A huge portion of San Francisco's annual budget gets paid to nonprofit partners that perform much of the work that certain city departments are responsible for. And it looks like it's been a while since anyone has audited where this money is going.
Fallout continues from the November revelation, made by the San Francisco Standard, that a nonprofit that receives city funding had lost its nonprofit status and has actually been referred to the FBI for possible criminal investigation. That nonprofit is called United Council of Human Services (UCHS), and today we learn, again from the Standard, that UCHS is not alone among SF funding recipients in being a delinquent or stripped of its nonprofit status at the state level.
The Standard's latest exposé finds that departments like the Department of Homelessness and Supportive Housing; the Department of Children, Youth and Their Families; and the Mayor’s Office of Housing and Community Development have paid out $25 million to nonprofits currently "not in good standing" with the state — which could mean they are delinquent in re-registering with the state's licensing authority and paying for their registration. Further, they paid $65 million to nonprofits that have since fallen out of good standing.
In total, we're talking about some 140 nonprofits with current contracts with the city which are not current on their own registrations with the state — or, in the case of a handful of these organizations, they've fully lost their nonprofit status, like UCHS, or had it suspended.
City Controller Ben Rosenfield issued a statement to the Standard in response to their reporting saying "City departments should not do business with organizations that are not permitted by the state government to operate in California." And the City Attorney's Office said it would be working with Rosenfield's office to "ensure grant and contract recipients are in good standing" with the state.
The Mayor's Office put out a fairly unperturbed statement saying, "We look forward to receiving guidance from the Controller’s Office on working with our nonprofit community-based providers to ensure they are in good standing with all applicable requirements."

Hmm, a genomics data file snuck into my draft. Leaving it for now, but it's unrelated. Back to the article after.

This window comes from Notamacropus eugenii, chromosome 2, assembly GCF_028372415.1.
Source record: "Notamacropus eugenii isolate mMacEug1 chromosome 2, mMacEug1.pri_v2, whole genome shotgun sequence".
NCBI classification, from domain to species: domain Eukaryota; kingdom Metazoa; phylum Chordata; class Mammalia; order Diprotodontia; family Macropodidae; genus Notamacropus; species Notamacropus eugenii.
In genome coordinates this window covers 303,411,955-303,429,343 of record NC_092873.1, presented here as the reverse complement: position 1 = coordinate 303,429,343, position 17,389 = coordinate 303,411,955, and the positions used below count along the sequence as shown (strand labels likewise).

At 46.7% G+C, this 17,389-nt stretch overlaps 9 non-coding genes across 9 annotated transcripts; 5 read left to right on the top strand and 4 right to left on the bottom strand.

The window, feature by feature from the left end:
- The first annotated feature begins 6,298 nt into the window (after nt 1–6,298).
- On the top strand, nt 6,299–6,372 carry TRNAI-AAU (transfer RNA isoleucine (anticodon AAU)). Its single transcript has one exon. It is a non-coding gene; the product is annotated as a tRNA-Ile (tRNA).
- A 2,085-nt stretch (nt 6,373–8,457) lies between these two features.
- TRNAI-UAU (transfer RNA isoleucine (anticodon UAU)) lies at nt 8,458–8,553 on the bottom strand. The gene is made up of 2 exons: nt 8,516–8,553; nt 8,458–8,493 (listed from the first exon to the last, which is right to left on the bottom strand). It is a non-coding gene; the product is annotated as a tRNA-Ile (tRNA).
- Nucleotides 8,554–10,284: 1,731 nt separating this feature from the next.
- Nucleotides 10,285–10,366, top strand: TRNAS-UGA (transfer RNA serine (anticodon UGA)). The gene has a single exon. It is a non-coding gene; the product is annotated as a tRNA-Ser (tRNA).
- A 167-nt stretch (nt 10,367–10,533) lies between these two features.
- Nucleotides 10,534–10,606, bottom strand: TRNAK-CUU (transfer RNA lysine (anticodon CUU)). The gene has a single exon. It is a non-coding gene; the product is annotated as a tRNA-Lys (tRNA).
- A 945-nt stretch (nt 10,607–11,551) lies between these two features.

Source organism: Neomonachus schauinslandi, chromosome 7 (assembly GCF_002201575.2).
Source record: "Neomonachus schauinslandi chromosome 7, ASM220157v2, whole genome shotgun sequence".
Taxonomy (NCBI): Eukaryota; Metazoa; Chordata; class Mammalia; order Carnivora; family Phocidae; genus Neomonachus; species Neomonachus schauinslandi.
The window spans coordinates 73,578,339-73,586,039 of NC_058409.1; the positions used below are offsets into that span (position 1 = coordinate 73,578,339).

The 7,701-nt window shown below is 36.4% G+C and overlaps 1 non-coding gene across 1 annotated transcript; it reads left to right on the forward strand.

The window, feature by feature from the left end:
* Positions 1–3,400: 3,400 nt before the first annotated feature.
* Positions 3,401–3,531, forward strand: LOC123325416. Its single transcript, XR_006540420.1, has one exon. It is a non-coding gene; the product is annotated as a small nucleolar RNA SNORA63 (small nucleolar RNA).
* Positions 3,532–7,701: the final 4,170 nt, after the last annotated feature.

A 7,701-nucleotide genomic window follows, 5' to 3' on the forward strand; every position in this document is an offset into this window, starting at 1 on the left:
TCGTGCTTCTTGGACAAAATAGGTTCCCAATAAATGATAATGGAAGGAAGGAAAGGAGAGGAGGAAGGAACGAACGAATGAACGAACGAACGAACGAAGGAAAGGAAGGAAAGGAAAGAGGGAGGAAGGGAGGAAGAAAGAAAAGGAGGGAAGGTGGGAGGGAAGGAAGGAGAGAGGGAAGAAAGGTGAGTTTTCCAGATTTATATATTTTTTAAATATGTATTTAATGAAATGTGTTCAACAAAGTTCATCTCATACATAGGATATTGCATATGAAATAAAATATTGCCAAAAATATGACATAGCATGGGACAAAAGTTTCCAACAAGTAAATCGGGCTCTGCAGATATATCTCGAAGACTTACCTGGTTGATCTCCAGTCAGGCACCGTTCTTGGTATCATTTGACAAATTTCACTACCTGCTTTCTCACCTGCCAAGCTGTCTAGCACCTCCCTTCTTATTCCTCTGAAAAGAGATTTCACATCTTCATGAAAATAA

The story points to a problem that many SF taxpayers suspect but usually can't prove — namely that the city's enormous budget is likely not being spent 100% wisely.
But it's not clear, statewide, how common a phenomenon this is, falling out of "good standing," or what percentage of accredited nonprofits in the state are out of "good standing" at any particular time or late with their registrations. Nonprofits that aren't fully up-to-date on their registration with the state are not legally allowed to retain staff or receive or spend money, but clearly many are doing this anyway, and perhaps these accreditation issues mostly just amount to wrist-slaps.
One lawyer who works often with the city tells the Standard that this story is "emblematic of the city giving money without any oversight," which, the implication is, happens a whole lot.
Colleen Murakami, the chief development officer for the nonprofit Swords to Plowshares which provides supportive housing to veterans — and which receives around $20 million annually from the city — tells the Standard that this is all much ado about nothing.
"The delinquent status does not, in any way, say anything about your ability to be a good steward of public dollars,” she says. “It’s literally saying you didn’t file a form."
Photo: Gordon Mak